He is married with three grown children and enjoys time outdoors, reading and all times with the family – especially the grandkids.
Jennifer joined the School of Biosciences at the University of Kent in September 2014 after conducting postdoctoral research with Prof David Gems (University College London) and Prof Keith Blackwell (Harvard). Prior to that, she obtained her PhD from Imperial College London under the supervision of Prof Malcolm Parker. Jennifer’s background covers ageing biology, transcriptional regulation and C. elegans genetics. Her research focuses on the molecules and processes that regulate lifespan and influence life-long health.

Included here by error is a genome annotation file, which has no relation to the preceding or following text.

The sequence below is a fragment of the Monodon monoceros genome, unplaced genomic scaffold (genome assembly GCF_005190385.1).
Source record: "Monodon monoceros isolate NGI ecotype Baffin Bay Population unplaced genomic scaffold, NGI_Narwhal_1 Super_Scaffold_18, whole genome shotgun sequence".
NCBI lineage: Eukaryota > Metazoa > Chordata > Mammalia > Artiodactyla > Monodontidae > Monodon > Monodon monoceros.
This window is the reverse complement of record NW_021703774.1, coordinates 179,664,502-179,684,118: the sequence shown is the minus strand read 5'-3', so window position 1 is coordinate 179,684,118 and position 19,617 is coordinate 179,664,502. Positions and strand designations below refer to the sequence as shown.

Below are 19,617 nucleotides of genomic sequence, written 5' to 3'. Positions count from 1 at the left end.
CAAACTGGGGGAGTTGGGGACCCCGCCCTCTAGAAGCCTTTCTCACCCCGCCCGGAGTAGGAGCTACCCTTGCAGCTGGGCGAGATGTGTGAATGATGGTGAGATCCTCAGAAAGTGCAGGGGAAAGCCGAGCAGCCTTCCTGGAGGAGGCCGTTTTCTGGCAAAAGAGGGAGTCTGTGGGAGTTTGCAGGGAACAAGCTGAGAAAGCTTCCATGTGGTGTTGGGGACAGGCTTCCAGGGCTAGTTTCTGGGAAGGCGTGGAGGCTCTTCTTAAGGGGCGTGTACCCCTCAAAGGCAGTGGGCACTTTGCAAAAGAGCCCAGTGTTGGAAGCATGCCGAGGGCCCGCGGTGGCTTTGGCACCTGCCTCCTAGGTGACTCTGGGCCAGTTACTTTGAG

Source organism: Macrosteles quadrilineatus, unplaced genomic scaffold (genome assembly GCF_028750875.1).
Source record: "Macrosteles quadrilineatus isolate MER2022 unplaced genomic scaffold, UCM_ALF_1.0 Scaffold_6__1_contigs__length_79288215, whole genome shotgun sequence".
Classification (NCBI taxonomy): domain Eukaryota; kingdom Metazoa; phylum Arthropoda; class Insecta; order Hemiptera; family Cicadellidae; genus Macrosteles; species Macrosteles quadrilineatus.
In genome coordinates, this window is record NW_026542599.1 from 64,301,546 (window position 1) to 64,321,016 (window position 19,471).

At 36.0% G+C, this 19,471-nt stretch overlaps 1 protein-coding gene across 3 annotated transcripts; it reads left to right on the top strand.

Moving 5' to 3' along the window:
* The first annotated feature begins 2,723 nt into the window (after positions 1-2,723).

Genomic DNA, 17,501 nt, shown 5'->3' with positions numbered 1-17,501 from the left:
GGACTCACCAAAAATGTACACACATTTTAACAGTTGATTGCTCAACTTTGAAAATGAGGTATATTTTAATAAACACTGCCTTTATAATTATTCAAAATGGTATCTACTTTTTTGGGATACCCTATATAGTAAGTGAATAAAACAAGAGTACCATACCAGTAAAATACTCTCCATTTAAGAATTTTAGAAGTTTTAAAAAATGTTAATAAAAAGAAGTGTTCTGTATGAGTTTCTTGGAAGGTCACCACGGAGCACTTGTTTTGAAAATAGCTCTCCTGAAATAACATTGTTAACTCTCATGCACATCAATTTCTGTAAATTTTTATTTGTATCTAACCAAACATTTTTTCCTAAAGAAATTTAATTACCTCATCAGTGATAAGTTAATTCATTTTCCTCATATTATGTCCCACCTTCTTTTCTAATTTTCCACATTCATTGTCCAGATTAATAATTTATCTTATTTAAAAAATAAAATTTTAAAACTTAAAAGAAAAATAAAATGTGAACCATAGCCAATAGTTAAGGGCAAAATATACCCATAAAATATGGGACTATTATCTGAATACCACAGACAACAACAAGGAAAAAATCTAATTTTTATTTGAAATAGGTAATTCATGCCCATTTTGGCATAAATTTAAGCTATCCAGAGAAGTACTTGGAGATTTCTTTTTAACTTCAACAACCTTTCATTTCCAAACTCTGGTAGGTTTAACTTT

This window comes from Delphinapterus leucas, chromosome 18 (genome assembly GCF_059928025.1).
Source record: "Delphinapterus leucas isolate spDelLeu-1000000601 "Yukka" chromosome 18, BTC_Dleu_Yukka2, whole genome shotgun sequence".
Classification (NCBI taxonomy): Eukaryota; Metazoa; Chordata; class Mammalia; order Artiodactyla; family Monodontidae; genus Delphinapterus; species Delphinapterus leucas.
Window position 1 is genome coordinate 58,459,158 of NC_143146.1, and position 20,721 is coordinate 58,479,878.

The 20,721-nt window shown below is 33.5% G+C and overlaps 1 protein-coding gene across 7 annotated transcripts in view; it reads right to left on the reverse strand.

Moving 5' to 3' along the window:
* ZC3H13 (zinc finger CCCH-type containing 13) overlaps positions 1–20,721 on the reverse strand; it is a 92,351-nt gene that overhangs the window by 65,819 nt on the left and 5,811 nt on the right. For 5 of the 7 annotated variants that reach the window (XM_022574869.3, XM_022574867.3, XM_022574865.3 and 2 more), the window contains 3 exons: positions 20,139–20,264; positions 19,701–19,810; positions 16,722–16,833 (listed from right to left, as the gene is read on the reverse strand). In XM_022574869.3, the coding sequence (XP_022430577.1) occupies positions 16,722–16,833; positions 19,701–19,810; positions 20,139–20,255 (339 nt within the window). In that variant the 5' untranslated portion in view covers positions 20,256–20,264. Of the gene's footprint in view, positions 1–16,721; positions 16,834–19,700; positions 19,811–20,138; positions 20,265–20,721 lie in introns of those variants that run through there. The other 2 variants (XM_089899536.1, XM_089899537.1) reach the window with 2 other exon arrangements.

Joyce de Vos-Houben was born on April 18th 1983 in Sittard, The Netherlands. After finishing secondary school at the Trevianum in Sittard, she started in 2001 her study “Biological Health Sciences” at the University of Maastricht, The Netherlands. In 2004 she worked as a trainee at the department of Human Biology, at the University of Maastricht and she performed research on the effects of nutrition on cytokine expression in inflammatory bowel disease. In 2005 she graduated on the subject “Redox modulation of DNA repair”. From September 2005 until November 2009 she worked as a PhD student at the department of Health Risk Analysis and Toxicology at the University of Maastricht. The title of her thesis was “Chronic oxidative stress and telomere shortening”. Her research appeared in the local news and she gave a television and radio interview. Since May 2010 she works as a cardiogenetic counselor at the department of Clinical Genetics at Maastricht University Medical Centre+. She focuses on innovative cardiogenetic research and education, improving health- and patient care. In December 2017 she obtained her University Teaching Qualification. Her current position and ambition can be described as a bridge builder between scientific research and health care in practice. She loves to spend her free time with her husband Tim, daughters Sara and Iris and cats Tommy and Lana. She also loves to spend time with friends and she is currently training for the Holy Hill Obstacle run in Sittard. She can be contacted at firstname.lastname@example.org.